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Self-Help Disclosure - Imerman v Tchenguiz: from ‘cheat’s charter’ to ‘damp squib’? (Some guidance, at last, in UL v BK)

Andrzej Bojarski of 36 Bedford Row examines the law and the latest guidance relating to self help disclosure

Andrzej Bojarski Head of the Family Law Team at 36 Bedford Row

1. On 29th July 2010 the Court of Appeal gave its judgment in Imerman v Tchenguiz and others1

The Court held that a spouse could assert strict rights of confidence against the other spouse during the marriage as well as after its breakdown, and the law would strictly protect such rights.  No longer could one spouse who was contemplating or embarking upon divorce help himself or herself to the other's private and confidential documents to ensure that no assets were concealed during the financial remedy proceedings.

2. Specialist practitioners in matrimonial finance reacted with horror.  It had become routine practice to advise a client concerned by potential non-disclosure by the other spouse to take steps to obtain disclosure by surreptitious means2.  The specialist profession and judiciary had come to regard the law of confidence and privacy (and perhaps even the law of privilege3) to apply somewhat differently when proceedings under the Matrimonial Causes Act 1973 were in contemplation than in any other situation.  The conventional understanding by family practitioners and family judges of the so-called rule in Hildebrand v Hildebrand4 was swept away by the Imerman decision.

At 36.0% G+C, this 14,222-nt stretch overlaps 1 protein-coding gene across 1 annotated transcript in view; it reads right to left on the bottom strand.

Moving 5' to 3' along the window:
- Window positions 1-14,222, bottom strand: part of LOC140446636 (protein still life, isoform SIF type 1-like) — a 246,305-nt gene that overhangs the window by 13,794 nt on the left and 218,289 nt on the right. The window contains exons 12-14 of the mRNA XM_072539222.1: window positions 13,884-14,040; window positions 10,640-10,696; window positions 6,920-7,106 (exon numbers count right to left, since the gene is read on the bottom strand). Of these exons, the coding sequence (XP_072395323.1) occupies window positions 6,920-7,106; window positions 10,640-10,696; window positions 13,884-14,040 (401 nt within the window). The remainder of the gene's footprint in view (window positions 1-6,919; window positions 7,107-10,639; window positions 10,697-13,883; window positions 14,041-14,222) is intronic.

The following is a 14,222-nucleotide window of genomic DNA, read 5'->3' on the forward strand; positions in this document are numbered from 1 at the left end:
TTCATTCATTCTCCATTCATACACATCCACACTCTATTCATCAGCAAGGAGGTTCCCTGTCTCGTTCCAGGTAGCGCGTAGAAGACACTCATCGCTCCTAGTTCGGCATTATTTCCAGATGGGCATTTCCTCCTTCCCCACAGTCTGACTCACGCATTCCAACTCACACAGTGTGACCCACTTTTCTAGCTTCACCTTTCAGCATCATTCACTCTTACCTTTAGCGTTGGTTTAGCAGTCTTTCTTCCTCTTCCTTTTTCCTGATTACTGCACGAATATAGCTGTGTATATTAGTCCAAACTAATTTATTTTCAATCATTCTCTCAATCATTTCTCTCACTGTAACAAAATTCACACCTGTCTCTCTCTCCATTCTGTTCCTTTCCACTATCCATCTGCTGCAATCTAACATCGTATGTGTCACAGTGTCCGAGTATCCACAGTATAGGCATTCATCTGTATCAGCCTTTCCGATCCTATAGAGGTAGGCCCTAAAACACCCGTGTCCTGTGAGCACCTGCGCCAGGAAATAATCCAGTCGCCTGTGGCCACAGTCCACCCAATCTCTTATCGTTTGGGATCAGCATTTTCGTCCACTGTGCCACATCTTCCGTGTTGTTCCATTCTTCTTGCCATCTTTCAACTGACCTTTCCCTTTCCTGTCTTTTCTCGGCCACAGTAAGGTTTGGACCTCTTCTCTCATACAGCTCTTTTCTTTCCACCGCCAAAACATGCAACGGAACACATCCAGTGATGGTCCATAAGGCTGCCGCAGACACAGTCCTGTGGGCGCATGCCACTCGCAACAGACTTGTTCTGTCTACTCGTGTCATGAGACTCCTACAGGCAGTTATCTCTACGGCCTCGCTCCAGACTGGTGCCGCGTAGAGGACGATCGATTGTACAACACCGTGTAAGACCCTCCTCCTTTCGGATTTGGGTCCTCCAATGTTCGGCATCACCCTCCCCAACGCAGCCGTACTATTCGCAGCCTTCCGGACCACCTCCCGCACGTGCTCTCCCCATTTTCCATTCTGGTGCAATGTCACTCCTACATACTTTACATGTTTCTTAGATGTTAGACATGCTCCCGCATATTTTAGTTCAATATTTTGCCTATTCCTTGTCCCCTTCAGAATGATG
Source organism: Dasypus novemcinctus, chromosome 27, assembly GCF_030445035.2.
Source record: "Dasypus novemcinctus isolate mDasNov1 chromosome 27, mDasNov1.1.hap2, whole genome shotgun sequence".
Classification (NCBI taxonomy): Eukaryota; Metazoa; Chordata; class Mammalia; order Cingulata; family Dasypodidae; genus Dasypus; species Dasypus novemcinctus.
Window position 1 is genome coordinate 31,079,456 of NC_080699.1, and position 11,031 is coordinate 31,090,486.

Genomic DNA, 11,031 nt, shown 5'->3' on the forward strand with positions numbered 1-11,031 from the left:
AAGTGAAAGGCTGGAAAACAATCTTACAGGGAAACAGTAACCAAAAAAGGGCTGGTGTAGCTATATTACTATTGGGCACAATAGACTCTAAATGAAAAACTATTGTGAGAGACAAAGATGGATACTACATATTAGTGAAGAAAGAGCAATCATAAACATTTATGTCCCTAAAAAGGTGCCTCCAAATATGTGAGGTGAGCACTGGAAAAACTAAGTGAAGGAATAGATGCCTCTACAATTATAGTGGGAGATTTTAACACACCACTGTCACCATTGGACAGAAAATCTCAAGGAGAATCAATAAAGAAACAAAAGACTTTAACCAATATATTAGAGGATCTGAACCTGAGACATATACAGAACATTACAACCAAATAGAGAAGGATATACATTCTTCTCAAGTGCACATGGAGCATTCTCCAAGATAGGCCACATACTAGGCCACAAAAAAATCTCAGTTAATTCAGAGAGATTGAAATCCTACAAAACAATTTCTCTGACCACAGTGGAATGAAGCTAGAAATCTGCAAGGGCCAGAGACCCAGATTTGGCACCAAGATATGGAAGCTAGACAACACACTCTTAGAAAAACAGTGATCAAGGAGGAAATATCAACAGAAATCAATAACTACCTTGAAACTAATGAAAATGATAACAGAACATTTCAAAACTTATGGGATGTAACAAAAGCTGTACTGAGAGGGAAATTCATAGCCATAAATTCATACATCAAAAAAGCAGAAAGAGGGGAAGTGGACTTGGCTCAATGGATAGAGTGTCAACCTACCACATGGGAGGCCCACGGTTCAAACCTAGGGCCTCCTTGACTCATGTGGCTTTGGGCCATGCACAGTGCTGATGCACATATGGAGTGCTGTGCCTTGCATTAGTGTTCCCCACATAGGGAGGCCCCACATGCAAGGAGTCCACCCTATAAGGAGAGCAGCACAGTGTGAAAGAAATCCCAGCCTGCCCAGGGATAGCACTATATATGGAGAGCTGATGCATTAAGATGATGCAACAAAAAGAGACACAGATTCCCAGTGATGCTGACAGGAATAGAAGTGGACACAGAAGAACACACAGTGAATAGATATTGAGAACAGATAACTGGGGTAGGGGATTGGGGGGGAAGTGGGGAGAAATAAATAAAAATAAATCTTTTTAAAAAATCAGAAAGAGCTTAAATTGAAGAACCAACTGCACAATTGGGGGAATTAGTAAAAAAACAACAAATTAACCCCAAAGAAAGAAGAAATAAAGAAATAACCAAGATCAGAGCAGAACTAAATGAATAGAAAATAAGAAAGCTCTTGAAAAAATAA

3. Branded by many as a 'cheat's charter'5, the decision in Imerman left a significant section of the specialist matrimonial finance profession regarding Imerman as a poorly decided case and it seemed likely that it would be challenged when the right opportunity presented itself.  It seemed likely that the Court of Appeal's decision in Imerman would not be the last word on the topic, not least because Lord Wilson of Culworth publically expressed disappointment and concern about the effect of abolishing the traditional Hildebrand approach to the problem of non-disclosure6 and after his elevation to the Supreme Court there seemed to be a realistic prospect that this area of law would be looked at again in the future.